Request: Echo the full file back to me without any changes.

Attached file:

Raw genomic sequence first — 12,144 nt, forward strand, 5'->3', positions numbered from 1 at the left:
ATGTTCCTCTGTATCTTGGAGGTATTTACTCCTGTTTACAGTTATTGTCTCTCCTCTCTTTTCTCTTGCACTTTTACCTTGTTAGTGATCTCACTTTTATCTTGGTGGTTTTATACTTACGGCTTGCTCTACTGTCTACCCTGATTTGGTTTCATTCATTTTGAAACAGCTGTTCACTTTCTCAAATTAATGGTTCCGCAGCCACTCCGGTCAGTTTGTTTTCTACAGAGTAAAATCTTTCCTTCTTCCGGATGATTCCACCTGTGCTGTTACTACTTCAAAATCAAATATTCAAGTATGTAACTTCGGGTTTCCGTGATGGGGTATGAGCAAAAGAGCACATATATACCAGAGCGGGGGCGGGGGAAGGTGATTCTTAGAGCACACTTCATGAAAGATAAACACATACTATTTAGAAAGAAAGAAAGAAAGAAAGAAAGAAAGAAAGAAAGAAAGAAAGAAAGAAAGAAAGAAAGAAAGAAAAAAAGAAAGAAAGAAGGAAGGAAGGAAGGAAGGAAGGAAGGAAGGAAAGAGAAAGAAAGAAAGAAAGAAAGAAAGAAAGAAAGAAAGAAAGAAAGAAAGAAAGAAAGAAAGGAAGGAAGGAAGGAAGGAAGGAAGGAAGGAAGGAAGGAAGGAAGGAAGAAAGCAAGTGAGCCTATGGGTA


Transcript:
Raw genomic sequence first — 12,144 nt, forward strand, 5'->3', positions numbered from 1 at the left:
ATGTTCCTCTGTATCTTGGAGGTATTTACTCCTGTTTACAGTTATTGTCTCTCCTCTCTTTTCTCTTGCACTTTTACCTTGTTAGTGATCTCACTTTTATCTTGGTGGTTTTATACTTACGGCTTGCTCTACTGTCTACCCTGATTTGGTTTCATTCATTTTGAAACAGCTGTTCACTTTCTCAAATTAATGGTTCCGCAGCCACTCCGGTCAGTTTGTTTTCTACAGAGTAAAATCTTTCCTTCTTCCGGATGATTCCACCTGTGCTGTTACTACTTCAAAATCAAATATTCAAGTATGTAACTTCGGGTTTCCGTGATGGGGTATGAGCAAAAGAGCACATATATACCAGAGCGGGGGCGGGGGAAGGTGATTCTTAGAGCACACTTCATGAAAGATAAACACATACTATTTAGAAAGAAAGAAAGAAAGAAAGAAAGAAAGAAAGAAAGAAAGAAAGAAAGAAAGAAAGAAAGAAAGAAAAAAAGAAAGAAAGAAGGAAGGAAGGAAGGAAGGAAGGAAGGAAGGAAAGAGAAAGAAAGAAAGAAAGAAAGAAAGAAAGAAAGAAAGAAAGAAAGAAAGAAAGAAAGAAAGGAAGGAAGGAAGGAAGGAAGGAAGGAAGGAAGGAAGGAAGGAAGGAAGAAAGCAAGTGAGCCTATGGGTA